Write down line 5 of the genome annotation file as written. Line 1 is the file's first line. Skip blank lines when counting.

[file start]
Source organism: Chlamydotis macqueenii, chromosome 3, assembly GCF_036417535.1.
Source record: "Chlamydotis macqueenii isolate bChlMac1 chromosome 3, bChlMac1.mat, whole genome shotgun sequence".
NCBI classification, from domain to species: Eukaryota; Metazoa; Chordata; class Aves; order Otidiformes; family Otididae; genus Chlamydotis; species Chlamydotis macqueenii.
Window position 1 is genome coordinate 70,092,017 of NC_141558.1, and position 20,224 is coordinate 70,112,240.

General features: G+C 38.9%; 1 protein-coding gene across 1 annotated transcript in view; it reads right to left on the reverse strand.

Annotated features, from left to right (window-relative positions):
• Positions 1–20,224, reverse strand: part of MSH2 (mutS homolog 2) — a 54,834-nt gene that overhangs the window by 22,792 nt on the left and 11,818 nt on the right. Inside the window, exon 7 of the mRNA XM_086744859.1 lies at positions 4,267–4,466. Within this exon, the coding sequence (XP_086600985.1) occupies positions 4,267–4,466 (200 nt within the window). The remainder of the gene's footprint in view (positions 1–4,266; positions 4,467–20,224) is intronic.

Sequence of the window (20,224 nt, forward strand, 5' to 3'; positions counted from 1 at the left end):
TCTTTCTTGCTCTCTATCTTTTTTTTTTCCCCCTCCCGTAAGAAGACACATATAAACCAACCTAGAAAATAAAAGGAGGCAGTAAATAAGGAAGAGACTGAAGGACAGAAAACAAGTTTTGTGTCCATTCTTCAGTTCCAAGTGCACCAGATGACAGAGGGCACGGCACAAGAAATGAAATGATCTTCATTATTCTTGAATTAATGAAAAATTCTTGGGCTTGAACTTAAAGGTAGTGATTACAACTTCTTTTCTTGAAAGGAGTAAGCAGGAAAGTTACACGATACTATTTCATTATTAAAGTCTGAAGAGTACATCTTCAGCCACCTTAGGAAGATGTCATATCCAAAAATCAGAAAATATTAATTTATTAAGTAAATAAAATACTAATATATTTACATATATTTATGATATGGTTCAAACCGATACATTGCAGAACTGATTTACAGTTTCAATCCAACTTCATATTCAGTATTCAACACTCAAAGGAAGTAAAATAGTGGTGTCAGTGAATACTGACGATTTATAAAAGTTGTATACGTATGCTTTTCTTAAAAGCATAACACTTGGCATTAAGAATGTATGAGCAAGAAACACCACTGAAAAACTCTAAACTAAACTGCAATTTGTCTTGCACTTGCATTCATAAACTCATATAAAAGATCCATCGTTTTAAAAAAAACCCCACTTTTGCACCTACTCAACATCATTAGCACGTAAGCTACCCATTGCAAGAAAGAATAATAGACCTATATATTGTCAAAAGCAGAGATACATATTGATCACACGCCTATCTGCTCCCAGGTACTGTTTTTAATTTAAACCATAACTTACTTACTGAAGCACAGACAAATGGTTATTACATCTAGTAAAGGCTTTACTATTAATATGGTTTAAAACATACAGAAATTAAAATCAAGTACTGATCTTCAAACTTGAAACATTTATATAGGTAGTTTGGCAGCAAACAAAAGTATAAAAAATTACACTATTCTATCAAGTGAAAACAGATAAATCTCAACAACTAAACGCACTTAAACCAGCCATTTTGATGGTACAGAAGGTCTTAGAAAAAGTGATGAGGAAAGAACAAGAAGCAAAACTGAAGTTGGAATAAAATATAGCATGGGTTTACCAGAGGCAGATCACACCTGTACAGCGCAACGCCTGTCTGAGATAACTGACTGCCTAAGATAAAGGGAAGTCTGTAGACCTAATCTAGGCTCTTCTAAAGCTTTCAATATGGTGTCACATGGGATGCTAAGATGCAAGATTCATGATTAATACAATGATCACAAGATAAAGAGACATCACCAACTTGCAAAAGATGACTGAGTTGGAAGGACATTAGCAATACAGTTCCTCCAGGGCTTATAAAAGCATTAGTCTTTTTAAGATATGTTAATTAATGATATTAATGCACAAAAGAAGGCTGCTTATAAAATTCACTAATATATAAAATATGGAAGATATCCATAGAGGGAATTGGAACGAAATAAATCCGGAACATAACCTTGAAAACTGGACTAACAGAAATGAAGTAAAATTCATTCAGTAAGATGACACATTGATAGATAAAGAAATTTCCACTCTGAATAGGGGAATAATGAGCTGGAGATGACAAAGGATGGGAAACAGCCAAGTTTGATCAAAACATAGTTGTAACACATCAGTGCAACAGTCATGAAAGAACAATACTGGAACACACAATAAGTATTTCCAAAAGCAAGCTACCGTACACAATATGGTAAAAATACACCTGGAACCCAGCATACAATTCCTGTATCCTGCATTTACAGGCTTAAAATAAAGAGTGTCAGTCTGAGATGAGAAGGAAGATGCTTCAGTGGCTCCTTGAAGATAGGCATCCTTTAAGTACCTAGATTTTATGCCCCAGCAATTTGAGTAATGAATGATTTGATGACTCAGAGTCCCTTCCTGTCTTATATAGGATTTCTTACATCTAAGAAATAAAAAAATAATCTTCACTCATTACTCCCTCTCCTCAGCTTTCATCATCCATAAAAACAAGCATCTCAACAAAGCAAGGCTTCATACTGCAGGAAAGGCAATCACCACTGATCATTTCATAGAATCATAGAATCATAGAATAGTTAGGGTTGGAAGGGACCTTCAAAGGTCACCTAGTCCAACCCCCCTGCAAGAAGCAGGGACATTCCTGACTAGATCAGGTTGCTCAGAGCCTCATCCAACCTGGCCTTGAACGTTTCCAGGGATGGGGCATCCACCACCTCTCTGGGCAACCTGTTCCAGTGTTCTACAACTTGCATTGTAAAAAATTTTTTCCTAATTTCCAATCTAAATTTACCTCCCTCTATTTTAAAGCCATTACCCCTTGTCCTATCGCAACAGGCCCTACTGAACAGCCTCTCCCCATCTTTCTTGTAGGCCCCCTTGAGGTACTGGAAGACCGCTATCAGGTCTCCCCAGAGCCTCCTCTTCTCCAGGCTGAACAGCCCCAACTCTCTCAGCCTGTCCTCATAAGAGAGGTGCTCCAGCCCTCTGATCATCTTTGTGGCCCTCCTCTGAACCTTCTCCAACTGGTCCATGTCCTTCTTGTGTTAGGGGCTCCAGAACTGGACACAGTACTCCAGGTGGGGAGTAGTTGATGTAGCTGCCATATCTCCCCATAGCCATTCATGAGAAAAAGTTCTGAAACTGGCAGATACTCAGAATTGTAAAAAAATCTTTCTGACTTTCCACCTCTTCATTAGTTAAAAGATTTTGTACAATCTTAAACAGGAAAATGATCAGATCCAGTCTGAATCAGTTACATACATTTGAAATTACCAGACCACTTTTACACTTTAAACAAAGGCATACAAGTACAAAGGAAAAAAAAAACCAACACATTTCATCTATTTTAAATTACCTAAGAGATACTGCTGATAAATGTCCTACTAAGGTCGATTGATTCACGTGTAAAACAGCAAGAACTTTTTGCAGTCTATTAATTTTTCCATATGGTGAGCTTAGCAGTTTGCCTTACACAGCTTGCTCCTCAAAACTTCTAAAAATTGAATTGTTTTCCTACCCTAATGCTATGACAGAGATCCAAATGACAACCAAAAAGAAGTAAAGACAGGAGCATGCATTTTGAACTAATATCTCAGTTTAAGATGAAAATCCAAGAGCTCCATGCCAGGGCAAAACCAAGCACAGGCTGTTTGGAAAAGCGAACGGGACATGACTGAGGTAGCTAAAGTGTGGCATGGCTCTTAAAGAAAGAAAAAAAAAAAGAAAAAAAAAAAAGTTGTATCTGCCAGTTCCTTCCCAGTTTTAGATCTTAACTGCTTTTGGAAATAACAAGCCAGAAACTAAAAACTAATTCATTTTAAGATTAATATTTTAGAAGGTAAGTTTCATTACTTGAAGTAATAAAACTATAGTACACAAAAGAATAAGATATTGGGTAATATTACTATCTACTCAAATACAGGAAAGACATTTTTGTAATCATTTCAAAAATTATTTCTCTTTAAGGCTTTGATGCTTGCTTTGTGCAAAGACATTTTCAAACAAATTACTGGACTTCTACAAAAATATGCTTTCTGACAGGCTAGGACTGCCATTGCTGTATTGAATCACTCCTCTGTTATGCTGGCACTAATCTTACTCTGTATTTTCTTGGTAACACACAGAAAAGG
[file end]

General features: G+C 38.9%; 1 protein-coding gene across 1 annotated transcript in view; it reads right to left on the reverse strand.